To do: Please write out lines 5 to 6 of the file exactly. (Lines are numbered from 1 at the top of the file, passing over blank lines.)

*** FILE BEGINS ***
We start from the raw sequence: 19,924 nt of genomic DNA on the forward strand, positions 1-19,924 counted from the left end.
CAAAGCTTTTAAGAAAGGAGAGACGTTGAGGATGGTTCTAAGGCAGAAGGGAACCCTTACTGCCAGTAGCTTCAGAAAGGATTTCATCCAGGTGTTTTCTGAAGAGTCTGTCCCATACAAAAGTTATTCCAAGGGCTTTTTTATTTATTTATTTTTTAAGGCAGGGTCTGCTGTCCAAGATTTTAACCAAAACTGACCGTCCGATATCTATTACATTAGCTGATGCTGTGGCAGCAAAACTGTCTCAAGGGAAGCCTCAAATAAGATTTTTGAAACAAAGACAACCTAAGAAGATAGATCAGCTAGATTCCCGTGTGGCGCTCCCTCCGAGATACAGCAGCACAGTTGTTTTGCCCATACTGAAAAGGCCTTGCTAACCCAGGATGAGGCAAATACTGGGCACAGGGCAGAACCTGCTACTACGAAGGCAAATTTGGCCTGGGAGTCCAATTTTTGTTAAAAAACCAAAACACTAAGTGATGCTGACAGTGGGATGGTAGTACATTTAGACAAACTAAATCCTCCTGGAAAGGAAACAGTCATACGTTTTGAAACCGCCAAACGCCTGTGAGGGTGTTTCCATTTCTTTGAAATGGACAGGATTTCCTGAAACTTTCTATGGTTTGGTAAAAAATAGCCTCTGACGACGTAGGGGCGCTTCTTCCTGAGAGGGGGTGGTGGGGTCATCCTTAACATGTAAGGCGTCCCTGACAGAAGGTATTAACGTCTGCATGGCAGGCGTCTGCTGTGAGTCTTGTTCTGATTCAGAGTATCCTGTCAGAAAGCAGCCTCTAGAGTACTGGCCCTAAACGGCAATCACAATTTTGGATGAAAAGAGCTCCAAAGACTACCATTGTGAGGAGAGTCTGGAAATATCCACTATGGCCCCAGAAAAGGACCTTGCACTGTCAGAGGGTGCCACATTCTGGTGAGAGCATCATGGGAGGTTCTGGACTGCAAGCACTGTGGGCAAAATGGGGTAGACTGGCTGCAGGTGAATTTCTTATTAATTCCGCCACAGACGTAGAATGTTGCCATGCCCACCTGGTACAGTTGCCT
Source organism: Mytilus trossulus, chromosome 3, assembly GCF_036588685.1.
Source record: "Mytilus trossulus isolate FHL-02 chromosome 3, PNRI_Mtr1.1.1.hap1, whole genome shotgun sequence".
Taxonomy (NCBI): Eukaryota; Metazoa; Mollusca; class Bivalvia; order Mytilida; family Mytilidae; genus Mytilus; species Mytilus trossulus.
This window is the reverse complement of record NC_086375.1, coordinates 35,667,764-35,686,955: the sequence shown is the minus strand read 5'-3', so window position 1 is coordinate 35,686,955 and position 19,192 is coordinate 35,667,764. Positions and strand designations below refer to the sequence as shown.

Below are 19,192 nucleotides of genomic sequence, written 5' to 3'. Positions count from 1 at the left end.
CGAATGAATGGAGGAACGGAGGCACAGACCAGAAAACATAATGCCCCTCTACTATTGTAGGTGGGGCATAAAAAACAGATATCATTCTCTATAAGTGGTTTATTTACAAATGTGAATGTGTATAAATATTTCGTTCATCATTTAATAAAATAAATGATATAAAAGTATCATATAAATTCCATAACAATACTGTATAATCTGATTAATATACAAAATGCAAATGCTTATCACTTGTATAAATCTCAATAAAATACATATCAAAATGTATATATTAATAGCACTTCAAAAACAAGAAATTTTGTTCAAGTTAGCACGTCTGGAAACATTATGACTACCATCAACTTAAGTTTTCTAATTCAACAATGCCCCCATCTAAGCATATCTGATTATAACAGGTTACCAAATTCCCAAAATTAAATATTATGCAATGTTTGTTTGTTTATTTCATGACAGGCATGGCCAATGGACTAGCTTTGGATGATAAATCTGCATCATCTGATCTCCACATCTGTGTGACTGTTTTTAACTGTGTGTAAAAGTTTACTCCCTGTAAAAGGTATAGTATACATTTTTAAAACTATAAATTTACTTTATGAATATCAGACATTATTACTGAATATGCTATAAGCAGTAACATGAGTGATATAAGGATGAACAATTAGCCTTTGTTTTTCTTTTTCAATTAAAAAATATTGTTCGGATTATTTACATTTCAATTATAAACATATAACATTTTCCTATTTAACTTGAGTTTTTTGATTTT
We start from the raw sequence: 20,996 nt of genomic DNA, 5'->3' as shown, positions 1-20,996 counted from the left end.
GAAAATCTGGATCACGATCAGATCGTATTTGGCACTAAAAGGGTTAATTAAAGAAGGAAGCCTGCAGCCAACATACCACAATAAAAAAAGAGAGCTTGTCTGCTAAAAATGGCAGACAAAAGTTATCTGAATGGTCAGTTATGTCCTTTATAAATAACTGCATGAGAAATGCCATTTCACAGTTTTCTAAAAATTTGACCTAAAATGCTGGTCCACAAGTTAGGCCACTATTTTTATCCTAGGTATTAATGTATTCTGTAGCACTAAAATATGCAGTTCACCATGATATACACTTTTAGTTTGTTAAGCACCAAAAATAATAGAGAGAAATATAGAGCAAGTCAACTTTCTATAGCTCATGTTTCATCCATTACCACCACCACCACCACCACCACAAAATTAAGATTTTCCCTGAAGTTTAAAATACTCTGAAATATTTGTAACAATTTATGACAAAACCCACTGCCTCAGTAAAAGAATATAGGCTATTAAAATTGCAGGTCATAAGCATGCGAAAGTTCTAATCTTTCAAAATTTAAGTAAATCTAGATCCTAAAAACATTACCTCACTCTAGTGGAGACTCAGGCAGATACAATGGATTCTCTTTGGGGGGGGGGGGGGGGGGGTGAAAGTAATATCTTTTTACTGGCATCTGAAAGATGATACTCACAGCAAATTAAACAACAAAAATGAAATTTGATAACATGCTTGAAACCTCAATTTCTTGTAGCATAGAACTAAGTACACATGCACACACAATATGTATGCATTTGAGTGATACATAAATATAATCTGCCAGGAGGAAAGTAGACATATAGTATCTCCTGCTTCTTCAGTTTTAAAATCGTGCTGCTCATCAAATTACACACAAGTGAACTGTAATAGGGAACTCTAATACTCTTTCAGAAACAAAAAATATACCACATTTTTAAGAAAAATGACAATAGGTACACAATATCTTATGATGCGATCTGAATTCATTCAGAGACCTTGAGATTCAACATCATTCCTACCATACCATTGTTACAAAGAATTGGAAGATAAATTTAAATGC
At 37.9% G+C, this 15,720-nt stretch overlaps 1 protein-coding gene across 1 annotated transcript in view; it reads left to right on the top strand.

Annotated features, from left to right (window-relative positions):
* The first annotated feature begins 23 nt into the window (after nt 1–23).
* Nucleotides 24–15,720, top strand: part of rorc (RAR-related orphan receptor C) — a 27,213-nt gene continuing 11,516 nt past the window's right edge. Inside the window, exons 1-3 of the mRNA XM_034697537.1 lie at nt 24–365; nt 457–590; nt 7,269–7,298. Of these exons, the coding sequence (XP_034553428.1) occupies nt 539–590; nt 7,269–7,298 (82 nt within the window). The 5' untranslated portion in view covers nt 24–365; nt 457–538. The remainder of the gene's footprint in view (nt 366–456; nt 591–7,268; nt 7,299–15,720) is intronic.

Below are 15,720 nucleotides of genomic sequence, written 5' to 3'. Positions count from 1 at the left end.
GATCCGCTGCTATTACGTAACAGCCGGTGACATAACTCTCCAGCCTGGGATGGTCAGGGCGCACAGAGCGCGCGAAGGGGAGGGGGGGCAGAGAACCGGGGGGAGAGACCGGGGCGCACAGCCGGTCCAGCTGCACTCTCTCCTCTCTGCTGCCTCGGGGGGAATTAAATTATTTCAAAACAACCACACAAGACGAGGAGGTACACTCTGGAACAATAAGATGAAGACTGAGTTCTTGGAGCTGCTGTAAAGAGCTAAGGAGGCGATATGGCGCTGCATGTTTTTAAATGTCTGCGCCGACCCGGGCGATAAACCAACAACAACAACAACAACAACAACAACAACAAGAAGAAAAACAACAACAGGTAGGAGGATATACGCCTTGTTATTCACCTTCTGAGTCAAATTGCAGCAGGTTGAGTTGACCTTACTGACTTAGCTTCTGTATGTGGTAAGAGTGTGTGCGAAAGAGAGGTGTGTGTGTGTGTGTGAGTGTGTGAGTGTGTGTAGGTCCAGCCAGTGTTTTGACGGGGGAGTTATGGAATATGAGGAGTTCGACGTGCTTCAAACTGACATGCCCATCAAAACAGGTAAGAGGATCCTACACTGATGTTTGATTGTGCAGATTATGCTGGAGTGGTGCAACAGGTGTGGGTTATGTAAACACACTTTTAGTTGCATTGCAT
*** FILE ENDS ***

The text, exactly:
Taxonomy (NCBI): Eukaryota; Metazoa; Mollusca; class Bivalvia; order Mytilida; family Mytilidae; genus Mytilus; species Mytilus trossulus.
This window is the reverse complement of record NC_086375.1, coordinates 35,667,764-35,686,955: the sequence shown is the minus strand read 5'-3', so window position 1 is coordinate 35,686,955 and position 19,192 is coordinate 35,667,764. Positions and strand designations below refer to the sequence as shown.